Okay, we're down (in my view) to eight serious possibilities for the Republican nomination for President of the United States of America. Three are actively running right now: Romney, Pawlenty, Barbour. Five are at various stages of semi, barely, or not at all running (but could, in my view, still get in and have a chance): Palin, Huck, Jeb, Daniels, and Rick Perry. Out of that group, who do you want to win? Who, if anyone, do you find totally unacceptable?
Of those 8? Daniels, Pawlenty and Jeb - in that order. Jeb...?ReplyDelete
Somehow, I wonder what Christie is really up to. I heard that he wowed the NRCC this past week...why is he making these speeches? I know he says he's not running. I know he says he's not ready. But part of him enjoys these "national" speeches/events...
I'm not sure by what rationale you write off Bachmann. If neither Palin and Huck run, which appears more likely than not at this point, she could lock down the Tea Party/social conservative vote and run strong among women, while the rest of the field splits the reasonable/establishment/moderate wing of the party.ReplyDelete
Lester Freamon, I'm challenging your notion Bachmann would 'run strong with women." It's true, both Palin and Bachmann run strong with a very small subset of women, they don't run strong with women in general, I think. Instead, I suspect they run strong with white men over 50.ReplyDelete
"Runs strong with women" often translates into "men like her, so think women do, too."
>I know he says he's not running. I know he says he's not ready. But part of him enjoys these "national" speeches/events...ReplyDelete
Yes. And after Obama's rapid turnaround in 2006 on whether to enter the race, all bets are off for any future candidate who claims he is absolutely and assuredly not running.
One problem, though, is that if Christie walks back on this promise, it may damage his straight-shooting rep that is part of what has made him so appealing to some Republican pundits.
If Christie gets in the race, expect to see plenty of political commercials with him saying he's not ready. Inthe primaries as well as the genreal election (if he gets the GOP Nomination).ReplyDelete
The kind of women that Palin and Bachmann run strong with are, I suspect, a substantial proportion of the women who vote in Republican primaries.ReplyDelete
I'm pretty persuaded by Steve Kornacki's argument (http://www.salon.com/news/2012_elections/index.html?story=/politics/war_room/2011/03/04/christie_president_hesitation) that Christie knows if he runs for President he can't have a second term as Governor and is really quite ready to bide his time until there's less of a downside to running, e.g., 2016.ReplyDelete
The kind of women that Palin and Bachmann run strong with are, I suspect, a substantial proportion of the women who vote in Republican primaries.
My recollection is that polls show Palin doing better with men than with women in every demographic. I don't think I've seen any polling on Bachmann.
If Christie is going to run in 2016, does he even run for re-election in 2013?ReplyDelete
Also if you exclude him from the plausible 8, you should exclude Jeb and Perry who have been comparably adamant about not running. Unless the argument is Christie couldn't win if he ran, which seems silly to presume. Huck, Palin, Daniels at least say they're on fence.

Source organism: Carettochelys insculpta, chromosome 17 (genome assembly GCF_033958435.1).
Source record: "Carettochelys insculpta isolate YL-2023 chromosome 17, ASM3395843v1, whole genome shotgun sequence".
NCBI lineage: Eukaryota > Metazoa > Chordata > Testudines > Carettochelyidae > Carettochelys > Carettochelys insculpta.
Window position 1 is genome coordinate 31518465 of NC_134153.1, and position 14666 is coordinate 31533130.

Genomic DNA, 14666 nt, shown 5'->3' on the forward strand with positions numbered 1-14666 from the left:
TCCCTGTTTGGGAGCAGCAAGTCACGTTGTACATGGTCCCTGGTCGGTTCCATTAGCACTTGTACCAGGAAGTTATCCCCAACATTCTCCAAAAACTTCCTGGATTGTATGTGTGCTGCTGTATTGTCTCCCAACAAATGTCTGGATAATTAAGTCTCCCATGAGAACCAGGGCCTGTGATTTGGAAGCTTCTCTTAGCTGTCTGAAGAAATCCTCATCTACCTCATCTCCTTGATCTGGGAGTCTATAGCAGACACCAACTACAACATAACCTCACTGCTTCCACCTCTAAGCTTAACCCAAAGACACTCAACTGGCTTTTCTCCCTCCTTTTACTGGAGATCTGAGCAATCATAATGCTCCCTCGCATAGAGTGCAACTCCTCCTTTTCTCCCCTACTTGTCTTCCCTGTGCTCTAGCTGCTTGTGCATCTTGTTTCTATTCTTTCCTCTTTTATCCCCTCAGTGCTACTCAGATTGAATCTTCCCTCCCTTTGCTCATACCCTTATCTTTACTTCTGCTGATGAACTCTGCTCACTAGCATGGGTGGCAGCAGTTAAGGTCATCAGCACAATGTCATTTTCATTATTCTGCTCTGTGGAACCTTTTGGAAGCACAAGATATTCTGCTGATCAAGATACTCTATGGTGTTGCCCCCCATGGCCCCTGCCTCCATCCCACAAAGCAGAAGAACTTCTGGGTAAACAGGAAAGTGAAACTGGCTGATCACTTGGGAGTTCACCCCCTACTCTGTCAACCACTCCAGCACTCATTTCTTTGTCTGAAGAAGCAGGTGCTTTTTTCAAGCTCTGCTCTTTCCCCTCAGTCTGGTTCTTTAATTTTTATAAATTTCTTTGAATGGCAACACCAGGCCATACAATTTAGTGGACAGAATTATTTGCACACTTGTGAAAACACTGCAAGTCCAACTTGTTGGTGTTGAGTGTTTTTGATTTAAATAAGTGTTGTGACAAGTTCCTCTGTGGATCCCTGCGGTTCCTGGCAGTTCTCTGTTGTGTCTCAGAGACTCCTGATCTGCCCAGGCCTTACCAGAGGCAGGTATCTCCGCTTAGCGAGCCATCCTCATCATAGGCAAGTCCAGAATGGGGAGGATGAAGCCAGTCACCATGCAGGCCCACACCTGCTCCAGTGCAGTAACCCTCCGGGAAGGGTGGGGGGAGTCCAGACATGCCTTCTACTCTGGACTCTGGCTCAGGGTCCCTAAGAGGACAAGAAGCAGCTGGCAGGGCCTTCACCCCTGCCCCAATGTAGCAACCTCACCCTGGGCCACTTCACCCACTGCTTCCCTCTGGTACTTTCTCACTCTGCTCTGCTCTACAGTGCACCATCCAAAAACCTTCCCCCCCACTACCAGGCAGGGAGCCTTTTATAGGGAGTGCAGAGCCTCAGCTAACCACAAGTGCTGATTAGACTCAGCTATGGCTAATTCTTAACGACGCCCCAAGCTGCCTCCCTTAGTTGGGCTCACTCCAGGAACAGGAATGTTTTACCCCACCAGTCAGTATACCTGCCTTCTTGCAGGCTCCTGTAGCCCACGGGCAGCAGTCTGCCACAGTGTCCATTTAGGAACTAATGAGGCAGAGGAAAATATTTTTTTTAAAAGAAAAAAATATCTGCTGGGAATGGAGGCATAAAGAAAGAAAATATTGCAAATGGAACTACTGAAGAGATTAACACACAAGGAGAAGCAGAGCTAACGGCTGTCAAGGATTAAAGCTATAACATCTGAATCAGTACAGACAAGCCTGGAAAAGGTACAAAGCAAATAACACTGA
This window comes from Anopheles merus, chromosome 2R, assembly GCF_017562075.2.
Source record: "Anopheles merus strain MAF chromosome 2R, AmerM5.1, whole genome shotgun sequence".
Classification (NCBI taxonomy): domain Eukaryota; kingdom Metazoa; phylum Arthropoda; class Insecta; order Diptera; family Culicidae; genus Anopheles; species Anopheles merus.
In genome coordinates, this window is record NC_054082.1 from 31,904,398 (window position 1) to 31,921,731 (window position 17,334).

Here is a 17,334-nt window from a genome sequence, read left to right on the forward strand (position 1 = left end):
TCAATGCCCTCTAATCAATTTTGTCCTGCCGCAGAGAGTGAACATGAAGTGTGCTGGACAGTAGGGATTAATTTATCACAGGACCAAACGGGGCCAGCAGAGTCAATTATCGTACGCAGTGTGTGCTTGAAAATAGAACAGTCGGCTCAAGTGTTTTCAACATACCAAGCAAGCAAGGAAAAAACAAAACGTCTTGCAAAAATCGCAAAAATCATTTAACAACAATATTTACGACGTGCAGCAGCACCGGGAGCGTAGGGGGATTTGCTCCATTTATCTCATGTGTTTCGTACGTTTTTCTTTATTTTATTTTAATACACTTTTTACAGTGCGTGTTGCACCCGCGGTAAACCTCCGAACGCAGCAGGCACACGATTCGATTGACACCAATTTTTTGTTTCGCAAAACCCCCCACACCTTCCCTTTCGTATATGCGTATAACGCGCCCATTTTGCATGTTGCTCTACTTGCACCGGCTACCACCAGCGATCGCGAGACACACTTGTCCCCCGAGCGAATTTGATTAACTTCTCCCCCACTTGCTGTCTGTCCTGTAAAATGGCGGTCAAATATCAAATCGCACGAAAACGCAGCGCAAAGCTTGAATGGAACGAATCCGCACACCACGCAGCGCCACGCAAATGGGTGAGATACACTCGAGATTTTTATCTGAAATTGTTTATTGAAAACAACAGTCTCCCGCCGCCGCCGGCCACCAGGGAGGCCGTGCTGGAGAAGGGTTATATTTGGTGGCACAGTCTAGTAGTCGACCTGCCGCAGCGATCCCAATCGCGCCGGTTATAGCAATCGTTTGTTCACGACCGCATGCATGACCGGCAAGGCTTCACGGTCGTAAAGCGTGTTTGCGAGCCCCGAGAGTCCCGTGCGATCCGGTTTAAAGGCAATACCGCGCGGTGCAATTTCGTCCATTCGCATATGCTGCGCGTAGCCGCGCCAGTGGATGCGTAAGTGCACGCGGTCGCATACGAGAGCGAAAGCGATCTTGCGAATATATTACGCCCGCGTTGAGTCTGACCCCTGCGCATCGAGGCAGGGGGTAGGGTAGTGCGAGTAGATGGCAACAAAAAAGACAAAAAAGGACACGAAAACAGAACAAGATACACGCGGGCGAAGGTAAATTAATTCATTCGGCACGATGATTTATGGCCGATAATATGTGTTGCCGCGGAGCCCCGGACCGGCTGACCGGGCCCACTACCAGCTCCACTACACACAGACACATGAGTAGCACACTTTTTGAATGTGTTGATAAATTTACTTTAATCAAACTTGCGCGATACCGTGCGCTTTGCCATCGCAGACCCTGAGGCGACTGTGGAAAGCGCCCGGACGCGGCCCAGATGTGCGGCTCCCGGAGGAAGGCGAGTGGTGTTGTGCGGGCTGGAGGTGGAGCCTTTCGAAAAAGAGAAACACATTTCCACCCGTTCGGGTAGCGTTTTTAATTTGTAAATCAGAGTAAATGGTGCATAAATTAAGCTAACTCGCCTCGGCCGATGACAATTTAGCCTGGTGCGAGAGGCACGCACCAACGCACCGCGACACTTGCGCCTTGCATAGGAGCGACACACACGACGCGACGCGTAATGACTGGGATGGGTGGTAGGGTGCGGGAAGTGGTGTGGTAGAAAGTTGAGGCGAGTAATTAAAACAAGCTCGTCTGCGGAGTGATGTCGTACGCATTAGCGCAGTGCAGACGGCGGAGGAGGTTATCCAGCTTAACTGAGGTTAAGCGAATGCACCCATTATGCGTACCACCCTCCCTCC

As an aside, I've long agreed with theory in DB's tweet that 2012 is comparable to 2004 Dems. And the Massachusetts flip-flopper, linkable to president on issue that most galvanized the base could again win. Also, Romney, like Kerry, has a background suited to the specific election: business in recession, war veteran to challenge wartime incumbent. One difference from 2012: there were few candidates who had consistently opposed the Iraq War. Kucinich wasn't taken seriously, Graham dropped out in 2007 and Dean imploded in Iowa. This time, all non-Romneys did not pass mandatory healthcare. However, the GOP's traditional reluctance to nominate first time candidates could offset Romney's disadvantage.
Will the GOP candidates be able to reject Paul Ryan's entitlement reform proposals or will doing so be politically fatal? I'd guess it'll ultimately be difficult and the (increasingly unpopular) Tea Party will push the nominee rightward. Especially if a candidate like Bachmann, Cain or Palin gets any traction.
I'm supporting Gary Johnson (he’s not on your list, but he’s certainly running). It doesn’t really concern me that he’s a long shot. The primary is my chance to support the best candidate.ReplyDelete
Rejecting entitlement reforms will be the ONLY way to win a Republican primary. There are too many people with their fingers in the pie, far more than there are those paying in. Theater and not real reform is what is demanded, otherwise you are writing off 30% or more of the likely primary electorate, in one fell swoop.ReplyDelete
Forgive this Canadian his dumb question, but why isn't Gary Johnson perceived as a strong candidate? He ticks a lot of boxes.ReplyDelete
Johnson supports abortion rights and gay marriage. In today's GOP primaries, both are no-nos.ReplyDelete
Godforbid Rick Perry runs for President. That man is a crook through and through.ReplyDelete
I think Gary Johnson would be a very strong candidate in the general election, possibly the best bet Republicans have. But he will struggle in the GOP primary because he is a libertarian. In addition to supporting civil unions and calling himself “pro choice,” he wants to legalize marijuana and end the war on drugs. He also supports a noninterventionist foreign policy.
Daniels, Barbour, Pawlenty, Romney. Rest are unacceptable.ReplyDelete